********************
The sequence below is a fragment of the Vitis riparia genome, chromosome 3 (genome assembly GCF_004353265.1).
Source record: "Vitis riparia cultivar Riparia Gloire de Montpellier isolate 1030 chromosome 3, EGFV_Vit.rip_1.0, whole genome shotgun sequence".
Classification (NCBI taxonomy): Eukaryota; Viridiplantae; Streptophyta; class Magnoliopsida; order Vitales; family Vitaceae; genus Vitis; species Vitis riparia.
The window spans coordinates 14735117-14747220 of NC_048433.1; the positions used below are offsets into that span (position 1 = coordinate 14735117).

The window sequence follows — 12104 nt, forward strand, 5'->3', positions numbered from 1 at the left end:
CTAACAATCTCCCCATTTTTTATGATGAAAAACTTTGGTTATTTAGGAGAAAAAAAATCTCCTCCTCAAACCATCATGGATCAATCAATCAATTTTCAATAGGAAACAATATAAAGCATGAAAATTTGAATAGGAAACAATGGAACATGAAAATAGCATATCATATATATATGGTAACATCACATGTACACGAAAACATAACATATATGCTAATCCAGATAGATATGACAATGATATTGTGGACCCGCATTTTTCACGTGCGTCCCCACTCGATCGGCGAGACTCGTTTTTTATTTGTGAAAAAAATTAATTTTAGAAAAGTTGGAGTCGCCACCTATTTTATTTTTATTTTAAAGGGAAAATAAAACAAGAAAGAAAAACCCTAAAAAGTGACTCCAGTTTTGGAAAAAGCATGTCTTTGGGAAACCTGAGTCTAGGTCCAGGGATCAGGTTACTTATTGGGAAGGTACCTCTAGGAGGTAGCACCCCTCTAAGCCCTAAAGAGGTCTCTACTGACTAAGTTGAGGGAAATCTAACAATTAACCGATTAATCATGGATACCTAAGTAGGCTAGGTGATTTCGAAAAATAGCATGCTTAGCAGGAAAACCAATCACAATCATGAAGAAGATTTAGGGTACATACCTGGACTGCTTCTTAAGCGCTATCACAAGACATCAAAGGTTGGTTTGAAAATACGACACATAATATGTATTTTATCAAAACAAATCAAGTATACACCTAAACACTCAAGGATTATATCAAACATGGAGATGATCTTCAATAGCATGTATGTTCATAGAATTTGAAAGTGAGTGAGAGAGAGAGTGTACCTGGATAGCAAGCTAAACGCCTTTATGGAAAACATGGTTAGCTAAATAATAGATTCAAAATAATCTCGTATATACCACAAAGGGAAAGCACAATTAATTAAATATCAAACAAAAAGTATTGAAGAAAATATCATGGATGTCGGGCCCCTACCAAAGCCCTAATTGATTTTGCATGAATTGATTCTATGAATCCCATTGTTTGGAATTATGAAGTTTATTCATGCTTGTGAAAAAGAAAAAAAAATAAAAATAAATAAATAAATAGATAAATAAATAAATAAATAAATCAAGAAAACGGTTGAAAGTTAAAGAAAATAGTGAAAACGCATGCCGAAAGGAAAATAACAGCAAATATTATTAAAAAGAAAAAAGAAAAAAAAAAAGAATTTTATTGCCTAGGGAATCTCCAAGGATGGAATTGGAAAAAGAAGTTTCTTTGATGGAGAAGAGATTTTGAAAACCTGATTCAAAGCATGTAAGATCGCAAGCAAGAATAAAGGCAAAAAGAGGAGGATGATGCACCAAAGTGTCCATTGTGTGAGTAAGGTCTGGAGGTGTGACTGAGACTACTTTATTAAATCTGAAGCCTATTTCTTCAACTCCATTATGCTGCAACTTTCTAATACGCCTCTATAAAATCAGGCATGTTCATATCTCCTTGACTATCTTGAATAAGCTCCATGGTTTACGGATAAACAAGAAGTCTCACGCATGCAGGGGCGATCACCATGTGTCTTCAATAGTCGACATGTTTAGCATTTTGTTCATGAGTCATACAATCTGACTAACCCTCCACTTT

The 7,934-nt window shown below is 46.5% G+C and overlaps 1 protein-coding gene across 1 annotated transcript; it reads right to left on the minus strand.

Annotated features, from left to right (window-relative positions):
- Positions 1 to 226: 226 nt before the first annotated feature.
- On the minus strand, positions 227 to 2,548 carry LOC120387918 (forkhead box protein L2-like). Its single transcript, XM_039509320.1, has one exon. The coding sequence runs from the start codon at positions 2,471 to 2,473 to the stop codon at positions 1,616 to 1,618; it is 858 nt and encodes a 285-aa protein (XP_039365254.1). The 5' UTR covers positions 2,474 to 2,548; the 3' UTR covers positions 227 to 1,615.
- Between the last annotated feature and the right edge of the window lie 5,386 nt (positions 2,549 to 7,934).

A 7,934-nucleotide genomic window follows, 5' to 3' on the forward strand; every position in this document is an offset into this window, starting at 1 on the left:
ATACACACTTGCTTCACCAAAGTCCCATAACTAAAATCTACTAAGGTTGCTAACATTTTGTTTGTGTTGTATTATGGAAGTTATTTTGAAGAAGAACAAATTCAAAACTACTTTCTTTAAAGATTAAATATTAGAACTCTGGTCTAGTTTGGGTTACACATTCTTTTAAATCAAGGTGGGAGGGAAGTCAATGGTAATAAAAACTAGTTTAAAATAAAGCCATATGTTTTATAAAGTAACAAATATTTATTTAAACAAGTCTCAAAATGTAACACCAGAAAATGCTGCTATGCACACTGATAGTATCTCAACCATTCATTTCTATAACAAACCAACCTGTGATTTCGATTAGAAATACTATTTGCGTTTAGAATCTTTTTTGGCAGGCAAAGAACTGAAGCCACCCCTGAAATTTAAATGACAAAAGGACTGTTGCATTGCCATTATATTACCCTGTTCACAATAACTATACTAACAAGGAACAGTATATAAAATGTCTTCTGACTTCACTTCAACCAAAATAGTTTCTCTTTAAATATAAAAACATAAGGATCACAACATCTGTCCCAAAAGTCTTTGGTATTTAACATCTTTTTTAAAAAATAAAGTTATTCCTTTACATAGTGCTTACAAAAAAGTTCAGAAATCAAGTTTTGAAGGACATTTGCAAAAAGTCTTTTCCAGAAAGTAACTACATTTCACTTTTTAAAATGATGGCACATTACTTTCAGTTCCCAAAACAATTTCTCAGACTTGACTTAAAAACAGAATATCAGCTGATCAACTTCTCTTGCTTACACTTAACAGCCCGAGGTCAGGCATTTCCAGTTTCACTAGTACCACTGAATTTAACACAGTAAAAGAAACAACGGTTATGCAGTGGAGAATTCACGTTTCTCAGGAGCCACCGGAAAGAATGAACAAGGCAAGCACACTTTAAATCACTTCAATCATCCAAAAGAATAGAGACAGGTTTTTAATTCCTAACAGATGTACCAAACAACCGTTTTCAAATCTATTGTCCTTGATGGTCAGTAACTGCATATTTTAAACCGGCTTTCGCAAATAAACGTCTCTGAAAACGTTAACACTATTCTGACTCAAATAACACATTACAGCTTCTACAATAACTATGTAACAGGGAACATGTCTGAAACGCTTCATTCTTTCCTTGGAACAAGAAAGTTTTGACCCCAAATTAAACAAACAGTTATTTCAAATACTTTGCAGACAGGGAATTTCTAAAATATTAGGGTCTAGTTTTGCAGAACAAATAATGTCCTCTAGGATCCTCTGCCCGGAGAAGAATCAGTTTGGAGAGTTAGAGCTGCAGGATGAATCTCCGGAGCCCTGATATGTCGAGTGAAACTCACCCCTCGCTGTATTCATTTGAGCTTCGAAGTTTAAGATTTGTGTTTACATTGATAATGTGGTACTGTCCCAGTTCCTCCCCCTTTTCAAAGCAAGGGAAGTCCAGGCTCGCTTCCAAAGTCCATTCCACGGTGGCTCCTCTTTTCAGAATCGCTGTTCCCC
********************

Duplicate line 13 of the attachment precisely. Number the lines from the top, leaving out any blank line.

ATACACACTTGCTTCACCAAAGTCCCATAACTAAAATCTACTAAGGTTGCTAACATTTTGTTTGTGTTGTATTATGGAAGTTATTTTGAAGAAGAACAAATTCAAAACTACTTTCTTTAAAGATTAAATATTAGAACTCTGGTCTAGTTTGGGTTACACATTCTTTTAAATCAAGGTGGGAGGGAAGTCAATGGTAATAAAAACTAGTTTAAAATAAAGCCATATGTTTTATAAAGTAACAAATATTTATTTAAACAAGTCTCAAAATGTAACACCAGAAAATGCTGCTATGCACACTGATAGTATCTCAACCATTCATTTCTATAACAAACCAACCTGTGATTTCGATTAGAAATACTATTTGCGTTTAGAATCTTTTTTGGCAGGCAAAGAACTGAAGCCACCCCTGAAATTTAAATGACAAAAGGACTGTTGCATTGCCATTATATTACCCTGTTCACAATAACTATACTAACAAGGAACAGTATATAAAATGTCTTCTGACTTCACTTCAACCAAAATAGTTTCTCTTTAAATATAAAAACATAAGGATCACAACATCTGTCCCAAAAGTCTTTGGTATTTAACATCTTTTTTAAAAAATAAAGTTATTCCTTTACATAGTGCTTACAAAAAAGTTCAGAAATCAAGTTTTGAAGGACATTTGCAAAAAGTCTTTTCCAGAAAGTAACTACATTTCACTTTTTAAAATGATGGCACATTACTTTCAGTTCCCAAAACAATTTCTCAGACTTGACTTAAAAACAGAATATCAGCTGATCAACTTCTCTTGCTTACACTTAACAGCCCGAGGTCAGGCATTTCCAGTTTCACTAGTACCACTGAATTTAACACAGTAAAAGAAACAACGGTTATGCAGTGGAGAATTCACGTTTCTCAGGAGCCACCGGAAAGAATGAACAAGGCAAGCACACTTTAAATCACTTCAATCATCCAAAAGAATAGAGACAGGTTTTTAATTCCTAACAGATGTACCAAACAACCGTTTTCAAATCTATTGTCCTTGATGGTCAGTAACTGCATATTTTAAACCGGCTTTCGCAAATAAACGTCTCTGAAAACGTTAACACTATTCTGACTCAAATAACACATTACAGCTTCTACAATAACTATGTAACAGGGAACATGTCTGAAACGCTTCATTCTTTCCTTGGAACAAGAAAGTTTTGACCCCAAATTAAACAAACAGTTATTTCAAATACTTTGCAGACAGGGAATTTCTAAAATATTAGGGTCTAGTTTTGCAGAACAAATAATGTCCTCTAGGATCCTCTGCCCGGAGAAGAATCAGTTTGGAGAGTTAGAGCTGCAGGATGAATCTCCGGAGCCCTGATATGTCGAGTGAAACTCACCCCTCGCTGTATTCATTTGAGCTTCGAAGTTTAAGATTTGTGTTTACATTGATAATGTGGTACTGTCCCAGTTCCTCCCCCTTTTCAAAGCAAGGGAAGTCCAGGCTCGCTTCCAAAGTCCATTCCACGGTGGCTCCTCTTTTCAGAATCGCTGTTCCCC